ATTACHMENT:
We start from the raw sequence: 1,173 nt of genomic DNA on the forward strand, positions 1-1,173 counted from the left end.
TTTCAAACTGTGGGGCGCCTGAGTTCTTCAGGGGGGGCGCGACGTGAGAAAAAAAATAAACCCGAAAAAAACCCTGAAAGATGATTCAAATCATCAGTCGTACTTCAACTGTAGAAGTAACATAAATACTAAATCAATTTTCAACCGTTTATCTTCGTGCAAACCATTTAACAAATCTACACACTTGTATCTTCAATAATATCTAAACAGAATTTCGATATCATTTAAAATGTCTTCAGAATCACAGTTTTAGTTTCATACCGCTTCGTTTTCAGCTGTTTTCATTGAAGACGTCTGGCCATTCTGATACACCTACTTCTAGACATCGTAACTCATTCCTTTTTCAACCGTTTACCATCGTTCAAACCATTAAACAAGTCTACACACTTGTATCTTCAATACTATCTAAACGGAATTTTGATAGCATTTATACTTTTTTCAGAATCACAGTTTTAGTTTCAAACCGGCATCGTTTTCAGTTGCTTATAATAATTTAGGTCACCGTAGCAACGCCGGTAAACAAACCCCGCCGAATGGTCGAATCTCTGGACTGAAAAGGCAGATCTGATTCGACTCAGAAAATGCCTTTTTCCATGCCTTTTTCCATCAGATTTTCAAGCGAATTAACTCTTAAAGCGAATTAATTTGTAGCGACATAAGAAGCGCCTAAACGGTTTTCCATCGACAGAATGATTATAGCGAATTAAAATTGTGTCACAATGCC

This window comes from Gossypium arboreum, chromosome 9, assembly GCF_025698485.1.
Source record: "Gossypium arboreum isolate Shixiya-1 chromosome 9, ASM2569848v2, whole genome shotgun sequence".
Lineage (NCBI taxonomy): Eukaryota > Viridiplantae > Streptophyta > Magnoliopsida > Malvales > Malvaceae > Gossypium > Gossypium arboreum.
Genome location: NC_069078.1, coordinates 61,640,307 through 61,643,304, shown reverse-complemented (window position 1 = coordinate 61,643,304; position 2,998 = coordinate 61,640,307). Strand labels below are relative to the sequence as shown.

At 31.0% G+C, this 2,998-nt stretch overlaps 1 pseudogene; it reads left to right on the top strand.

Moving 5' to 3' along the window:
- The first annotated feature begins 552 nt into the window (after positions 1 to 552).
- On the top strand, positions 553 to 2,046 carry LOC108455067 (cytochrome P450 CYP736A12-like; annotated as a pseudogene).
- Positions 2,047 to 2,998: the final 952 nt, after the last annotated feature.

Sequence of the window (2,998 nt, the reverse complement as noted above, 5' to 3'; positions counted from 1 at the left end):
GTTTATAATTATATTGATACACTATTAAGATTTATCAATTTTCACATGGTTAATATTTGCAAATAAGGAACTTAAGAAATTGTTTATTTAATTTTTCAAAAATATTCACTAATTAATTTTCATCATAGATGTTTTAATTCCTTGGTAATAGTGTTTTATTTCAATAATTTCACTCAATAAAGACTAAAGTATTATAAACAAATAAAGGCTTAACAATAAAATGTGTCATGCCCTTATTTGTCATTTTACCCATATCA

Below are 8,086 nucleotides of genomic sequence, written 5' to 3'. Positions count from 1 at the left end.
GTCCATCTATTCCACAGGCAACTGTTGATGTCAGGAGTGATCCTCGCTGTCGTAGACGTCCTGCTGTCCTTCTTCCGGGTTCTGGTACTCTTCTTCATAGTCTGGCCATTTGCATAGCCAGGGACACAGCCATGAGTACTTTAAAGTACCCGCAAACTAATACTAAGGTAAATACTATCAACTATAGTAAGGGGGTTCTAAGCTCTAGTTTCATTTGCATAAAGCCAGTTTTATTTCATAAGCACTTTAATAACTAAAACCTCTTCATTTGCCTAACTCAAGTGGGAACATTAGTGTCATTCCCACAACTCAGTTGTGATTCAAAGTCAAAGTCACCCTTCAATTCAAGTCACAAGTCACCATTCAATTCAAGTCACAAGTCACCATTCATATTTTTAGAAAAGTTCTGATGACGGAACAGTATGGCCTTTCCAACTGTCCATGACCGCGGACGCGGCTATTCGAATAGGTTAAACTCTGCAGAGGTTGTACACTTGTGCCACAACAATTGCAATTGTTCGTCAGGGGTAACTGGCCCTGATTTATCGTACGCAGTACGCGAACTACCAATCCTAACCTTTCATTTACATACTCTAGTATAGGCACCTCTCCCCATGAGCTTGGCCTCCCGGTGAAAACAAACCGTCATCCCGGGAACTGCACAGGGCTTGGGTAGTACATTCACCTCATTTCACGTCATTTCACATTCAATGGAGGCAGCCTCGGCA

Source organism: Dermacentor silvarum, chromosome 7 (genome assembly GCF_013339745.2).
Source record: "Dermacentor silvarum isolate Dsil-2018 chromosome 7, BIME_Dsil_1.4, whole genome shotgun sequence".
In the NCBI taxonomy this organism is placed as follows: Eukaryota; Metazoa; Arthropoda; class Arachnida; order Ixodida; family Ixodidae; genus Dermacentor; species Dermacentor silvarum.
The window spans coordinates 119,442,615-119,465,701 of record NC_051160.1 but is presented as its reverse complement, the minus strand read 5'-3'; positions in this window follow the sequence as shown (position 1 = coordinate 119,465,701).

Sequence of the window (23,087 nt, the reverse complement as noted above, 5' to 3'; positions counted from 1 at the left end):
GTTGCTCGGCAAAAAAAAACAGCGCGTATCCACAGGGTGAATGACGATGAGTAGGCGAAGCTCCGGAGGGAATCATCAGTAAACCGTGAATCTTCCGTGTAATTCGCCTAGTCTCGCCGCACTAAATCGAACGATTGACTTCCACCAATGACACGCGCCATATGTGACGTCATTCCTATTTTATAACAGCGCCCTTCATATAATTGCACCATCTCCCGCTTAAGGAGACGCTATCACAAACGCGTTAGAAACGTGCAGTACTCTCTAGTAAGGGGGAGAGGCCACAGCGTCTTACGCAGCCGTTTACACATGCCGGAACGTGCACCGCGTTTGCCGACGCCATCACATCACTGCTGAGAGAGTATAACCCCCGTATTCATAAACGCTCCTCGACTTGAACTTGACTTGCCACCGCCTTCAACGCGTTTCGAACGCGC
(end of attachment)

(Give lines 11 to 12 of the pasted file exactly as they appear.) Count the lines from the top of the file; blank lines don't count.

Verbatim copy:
- Positions 2,047 to 2,998: the final 952 nt, after the last annotated feature.

Sequence of the window (2,998 nt, the reverse complement as noted above, 5' to 3'; positions counted from 1 at the left end):